Bubble Algae in Reef Tank – Prevention and Removal
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Bubble algae are any reef tank owner’s worst nightmare. They might look pretty to the unsuspecting novice aquarist, but they can be vicious.
These organisms will destroy your corals, clog the tank equipment, and cause discomfort to all lifeforms living in the tank.
You obviously need to get rid of the bubble algae asap before the organism spreads and takes over the entire aquatic environment.
But how do you do that effectively? As you will see, there are several difficulties you will encounter along the way.
But let’s start with the beginning.
What is Bubble Algae?
Bubble algae are algae growing in bubble form. There’s no simpler way to put it. These algae look much like a conglomerate of small, green, and shiny pearls, so they can be quite esthetic in some environments.
But don’t let that fool you. Bubble algae are a plague that can take over the entire tank and suffocate the environment.
The interesting aspect about bubble algae is that each green pearl is a single cell. Another interesting aspect is that popping one cell won’t kill but actually help with the spread. So, destroying the organism is unexpectedly difficult.
Is Bubble Algae a Problem for Reef Tank?
Yes, bubble algae are problematic for any reef tank, whether it has fish life or not. The algae will grow fast and spread even faster until the entire tank becomes its playground.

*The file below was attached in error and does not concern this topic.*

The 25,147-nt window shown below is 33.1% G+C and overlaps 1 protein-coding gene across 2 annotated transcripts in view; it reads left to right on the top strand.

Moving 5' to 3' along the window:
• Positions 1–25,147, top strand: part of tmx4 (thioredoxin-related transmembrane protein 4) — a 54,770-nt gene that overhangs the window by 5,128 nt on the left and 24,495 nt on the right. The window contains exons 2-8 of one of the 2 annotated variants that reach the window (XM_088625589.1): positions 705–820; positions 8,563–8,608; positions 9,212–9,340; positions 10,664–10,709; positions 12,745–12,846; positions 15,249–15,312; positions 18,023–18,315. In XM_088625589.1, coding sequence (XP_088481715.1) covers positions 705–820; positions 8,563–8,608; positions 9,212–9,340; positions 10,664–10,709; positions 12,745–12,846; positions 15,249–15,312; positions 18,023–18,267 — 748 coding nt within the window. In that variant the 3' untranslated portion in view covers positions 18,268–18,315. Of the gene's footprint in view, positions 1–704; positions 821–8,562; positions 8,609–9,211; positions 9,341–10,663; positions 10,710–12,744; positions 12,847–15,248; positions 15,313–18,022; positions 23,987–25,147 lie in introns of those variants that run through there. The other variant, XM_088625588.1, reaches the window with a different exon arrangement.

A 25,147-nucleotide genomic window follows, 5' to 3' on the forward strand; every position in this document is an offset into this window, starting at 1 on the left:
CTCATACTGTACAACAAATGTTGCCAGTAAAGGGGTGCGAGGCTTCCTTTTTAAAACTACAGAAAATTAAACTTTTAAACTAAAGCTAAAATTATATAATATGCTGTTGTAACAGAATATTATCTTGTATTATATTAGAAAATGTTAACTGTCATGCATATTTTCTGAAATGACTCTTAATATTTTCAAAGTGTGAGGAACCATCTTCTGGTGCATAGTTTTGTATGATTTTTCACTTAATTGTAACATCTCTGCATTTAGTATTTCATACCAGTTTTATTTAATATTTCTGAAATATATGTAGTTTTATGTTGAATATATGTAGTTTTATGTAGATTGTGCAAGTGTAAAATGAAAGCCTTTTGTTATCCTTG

You can’t ignore it since the problem will grow worse with time, and removing it from the environment is by no means easy.
What Causes Bubble Algae?
Bubble algae don’t show up out of thin air. It always comes from outside since it can’t grow in a tank on its own, out of nothing.
This is an invasive species of algae (aren’t they all?) that will cover every surface in your tank if left unchecked. The pearl-like spores will spread all over the place and, when popped, will multiply even faster.
Bubble algae feed on nitrates and phosphates, so it’s safe to say that keeping the tank water clean is a good way of preventing the problem.
There are several other prevention mechanisms that we will discuss shortly, but first, let’s talk about the removal options.
How do You Remove Bubble Algae?
The key thing here is to act fast. The longer you ignore the problem, the more time the bubble algae have to spread and take over the environment.